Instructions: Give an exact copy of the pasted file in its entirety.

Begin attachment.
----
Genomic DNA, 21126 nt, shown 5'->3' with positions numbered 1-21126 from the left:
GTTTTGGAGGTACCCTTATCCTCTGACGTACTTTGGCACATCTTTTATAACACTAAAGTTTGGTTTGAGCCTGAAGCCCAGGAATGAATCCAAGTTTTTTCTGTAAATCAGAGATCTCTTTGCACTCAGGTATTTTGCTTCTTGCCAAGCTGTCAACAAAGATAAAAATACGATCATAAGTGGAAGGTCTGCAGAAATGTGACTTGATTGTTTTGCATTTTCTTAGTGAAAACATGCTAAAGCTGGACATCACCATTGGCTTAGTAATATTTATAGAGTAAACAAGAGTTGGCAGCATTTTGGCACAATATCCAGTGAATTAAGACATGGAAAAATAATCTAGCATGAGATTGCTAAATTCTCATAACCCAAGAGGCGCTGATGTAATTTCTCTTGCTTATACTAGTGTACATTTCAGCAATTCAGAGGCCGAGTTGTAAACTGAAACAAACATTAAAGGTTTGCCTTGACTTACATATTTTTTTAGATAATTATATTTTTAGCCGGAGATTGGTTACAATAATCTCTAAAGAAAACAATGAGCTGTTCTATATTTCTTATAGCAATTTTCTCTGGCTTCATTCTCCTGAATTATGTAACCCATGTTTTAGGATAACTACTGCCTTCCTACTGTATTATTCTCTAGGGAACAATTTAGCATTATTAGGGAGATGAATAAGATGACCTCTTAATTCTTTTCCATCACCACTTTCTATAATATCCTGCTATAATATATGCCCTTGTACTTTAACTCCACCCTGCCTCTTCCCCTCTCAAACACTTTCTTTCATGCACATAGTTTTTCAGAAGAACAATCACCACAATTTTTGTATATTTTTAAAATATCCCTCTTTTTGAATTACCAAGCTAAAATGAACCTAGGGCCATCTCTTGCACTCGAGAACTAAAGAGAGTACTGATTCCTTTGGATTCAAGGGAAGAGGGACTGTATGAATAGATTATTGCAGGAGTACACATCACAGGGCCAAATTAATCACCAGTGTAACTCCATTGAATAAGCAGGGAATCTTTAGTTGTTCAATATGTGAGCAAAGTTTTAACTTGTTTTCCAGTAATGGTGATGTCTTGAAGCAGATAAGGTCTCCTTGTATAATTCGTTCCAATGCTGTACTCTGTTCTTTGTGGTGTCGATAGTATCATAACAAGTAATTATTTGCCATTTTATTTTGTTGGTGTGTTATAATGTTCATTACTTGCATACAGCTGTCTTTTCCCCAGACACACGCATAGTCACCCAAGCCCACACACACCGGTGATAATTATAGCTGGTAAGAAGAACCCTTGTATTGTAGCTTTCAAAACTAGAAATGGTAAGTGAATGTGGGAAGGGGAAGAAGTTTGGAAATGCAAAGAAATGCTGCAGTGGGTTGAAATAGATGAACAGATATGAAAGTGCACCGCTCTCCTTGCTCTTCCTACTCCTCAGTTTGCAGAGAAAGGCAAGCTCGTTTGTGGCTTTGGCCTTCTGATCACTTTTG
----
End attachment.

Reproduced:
Genomic DNA, 21126 nt, shown 5'->3' with positions numbered 1-21126 from the left:
GTTTTGGAGGTACCCTTATCCTCTGACGTACTTTGGCACATCTTTTATAACACTAAAGTTTGGTTTGAGCCTGAAGCCCAGGAATGAATCCAAGTTTTTTCTGTAAATCAGAGATCTCTTTGCACTCAGGTATTTTGCTTCTTGCCAAGCTGTCAACAAAGATAAAAATACGATCATAAGTGGAAGGTCTGCAGAAATGTGACTTGATTGTTTTGCATTTTCTTAGTGAAAACATGCTAAAGCTGGACATCACCATTGGCTTAGTAATATTTATAGAGTAAACAAGAGTTGGCAGCATTTTGGCACAATATCCAGTGAATTAAGACATGGAAAAATAATCTAGCATGAGATTGCTAAATTCTCATAACCCAAGAGGCGCTGATGTAATTTCTCTTGCTTATACTAGTGTACATTTCAGCAATTCAGAGGCCGAGTTGTAAACTGAAACAAACATTAAAGGTTTGCCTTGACTTACATATTTTTTTAGATAATTATATTTTTAGCCGGAGATTGGTTACAATAATCTCTAAAGAAAACAATGAGCTGTTCTATATTTCTTATAGCAATTTTCTCTGGCTTCATTCTCCTGAATTATGTAACCCATGTTTTAGGATAACTACTGCCTTCCTACTGTATTATTCTCTAGGGAACAATTTAGCATTATTAGGGAGATGAATAAGATGACCTCTTAATTCTTTTCCATCACCACTTTCTATAATATCCTGCTATAATATATGCCCTTGTACTTTAACTCCACCCTGCCTCTTCCCCTCTCAAACACTTTCTTTCATGCACATAGTTTTTCAGAAGAACAATCACCACAATTTTTGTATATTTTTAAAATATCCCTCTTTTTGAATTACCAAGCTAAAATGAACCTAGGGCCATCTCTTGCACTCGAGAACTAAAGAGAGTACTGATTCCTTTGGATTCAAGGGAAGAGGGACTGTATGAATAGATTATTGCAGGAGTACACATCACAGGGCCAAATTAATCACCAGTGTAACTCCATTGAATAAGCAGGGAATCTTTAGTTGTTCAATATGTGAGCAAAGTTTTAACTTGTTTTCCAGTAATGGTGATGTCTTGAAGCAGATAAGGTCTCCTTGTATAATTCGTTCCAATGCTGTACTCTGTTCTTTGTGGTGTCGATAGTATCATAACAAGTAATTATTTGCCATTTTATTTTGTTGGTGTGTTATAATGTTCATTACTTGCATACAGCTGTCTTTTCCCCAGACACACGCATAGTCACCCAAGCCCACACACACCGGTGATAATTATAGCTGGTAAGAAGAACCCTTGTATTGTAGCTTTCAAAACTAGAAATGGTAAGTGAATGTGGGAAGGGGAAGAAGTTTGGAAATGCAAAGAAATGCTGCAGTGGGTTGAAATAGATGAACAGATATGAAAGTGCACCGCTCTCCTTGCTCTTCCTACTCCTCAGTTTGCAGAGAAAGGCAAGCTCGTTTGTGGCTTTGGCCTTCTGATCACTTTTG